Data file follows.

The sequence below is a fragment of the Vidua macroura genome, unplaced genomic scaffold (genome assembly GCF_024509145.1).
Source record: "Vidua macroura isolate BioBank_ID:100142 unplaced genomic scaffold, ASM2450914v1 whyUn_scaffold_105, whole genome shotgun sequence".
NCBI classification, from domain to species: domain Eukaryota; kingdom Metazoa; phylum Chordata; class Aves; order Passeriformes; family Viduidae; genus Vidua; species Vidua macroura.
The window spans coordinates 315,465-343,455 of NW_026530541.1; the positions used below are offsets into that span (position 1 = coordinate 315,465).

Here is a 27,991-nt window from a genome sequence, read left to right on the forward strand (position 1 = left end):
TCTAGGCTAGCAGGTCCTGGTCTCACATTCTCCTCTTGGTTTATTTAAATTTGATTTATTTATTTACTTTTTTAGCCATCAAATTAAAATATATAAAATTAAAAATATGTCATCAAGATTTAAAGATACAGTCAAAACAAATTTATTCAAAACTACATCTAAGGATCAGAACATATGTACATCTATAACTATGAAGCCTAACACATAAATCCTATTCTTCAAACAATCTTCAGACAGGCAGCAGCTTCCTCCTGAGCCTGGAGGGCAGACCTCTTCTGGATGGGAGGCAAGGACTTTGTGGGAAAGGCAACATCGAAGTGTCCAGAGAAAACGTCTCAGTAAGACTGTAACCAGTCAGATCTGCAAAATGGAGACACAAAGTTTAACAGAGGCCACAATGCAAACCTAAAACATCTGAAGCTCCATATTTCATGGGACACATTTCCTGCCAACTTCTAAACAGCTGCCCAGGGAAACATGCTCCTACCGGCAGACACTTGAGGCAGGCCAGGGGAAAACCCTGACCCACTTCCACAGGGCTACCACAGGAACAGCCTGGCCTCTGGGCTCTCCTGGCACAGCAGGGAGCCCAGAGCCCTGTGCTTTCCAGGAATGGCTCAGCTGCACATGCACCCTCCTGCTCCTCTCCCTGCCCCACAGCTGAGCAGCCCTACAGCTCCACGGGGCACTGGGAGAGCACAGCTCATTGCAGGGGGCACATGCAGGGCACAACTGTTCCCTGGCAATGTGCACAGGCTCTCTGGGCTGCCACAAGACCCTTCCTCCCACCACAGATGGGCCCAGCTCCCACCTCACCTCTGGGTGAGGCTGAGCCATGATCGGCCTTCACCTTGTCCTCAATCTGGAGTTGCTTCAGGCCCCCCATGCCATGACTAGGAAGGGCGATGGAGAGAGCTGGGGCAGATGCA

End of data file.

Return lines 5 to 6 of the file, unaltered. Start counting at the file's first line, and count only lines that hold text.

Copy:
Here is a 27,991-nt window from a genome sequence, read left to right on the forward strand (position 1 = left end):
TCTAGGCTAGCAGGTCCTGGTCTCACATTCTCCTCTTGGTTTATTTAAATTTGATTTATTTATTTACTTTTTTAGCCATCAAATTAAAATATATAAAATTAAAAATATGTCATCAAGATTTAAAGATACAGTCAAAACAAATTTATTCAAAACTACATCTAAGGATCAGAACATATGTACATCTATAACTATGAAGCCTAACACATAAATCCTATTCTTCAAACAATCTTCAGACAGGCAGCAGCTTCCTCCTGAGCCTGGAGGGCAGACCTCTTCTGGATGGGAGGCAAGGACTTTGTGGGAAAGGCAACATCGAAGTGTCCAGAGAAAACGTCTCAGTAAGACTGTAACCAGTCAGATCTGCAAAATGGAGACACAAAGTTTAACAGAGGCCACAATGCAAACCTAAAACATCTGAAGCTCCATATTTCATGGGACACATTTCCTGCCAACTTCTAAACAGCTGCCCAGGGAAACATGCTCCTACCGGCAGACACTTGAGGCAGGCCAGGGGAAAACCCTGACCCACTTCCACAGGGCTACCACAGGAACAGCCTGGCCTCTGGGCTCTCCTGGCACAGCAGGGAGCCCAGAGCCCTGTGCTTTCCAGGAATGGCTCAGCTGCACATGCACCCTCCTGCTCCTCTCCCTGCCCCACAGCTGAGCAGCCCTACAGCTCCACGGGGCACTGGGAGAGCACAGCTCATTGCAGGGGGCACATGCAGGGCACAACTGTTCCCTGGCAATGTGCACAGGCTCTCTGGGCTGCCACAAGACCCTTCCTCCCACCACAGATGGGCCCAGCTCCCACCTCACCTCTGGGTGAGGCTGAGCCATGATCGGCCTTCACCTTGTCCTCAATCTGGAGTTGCTTCAGGCCCCCCATGCCATGACTAGGAAGGGCGATGGAGAGAGCTGGGGCAGATGCA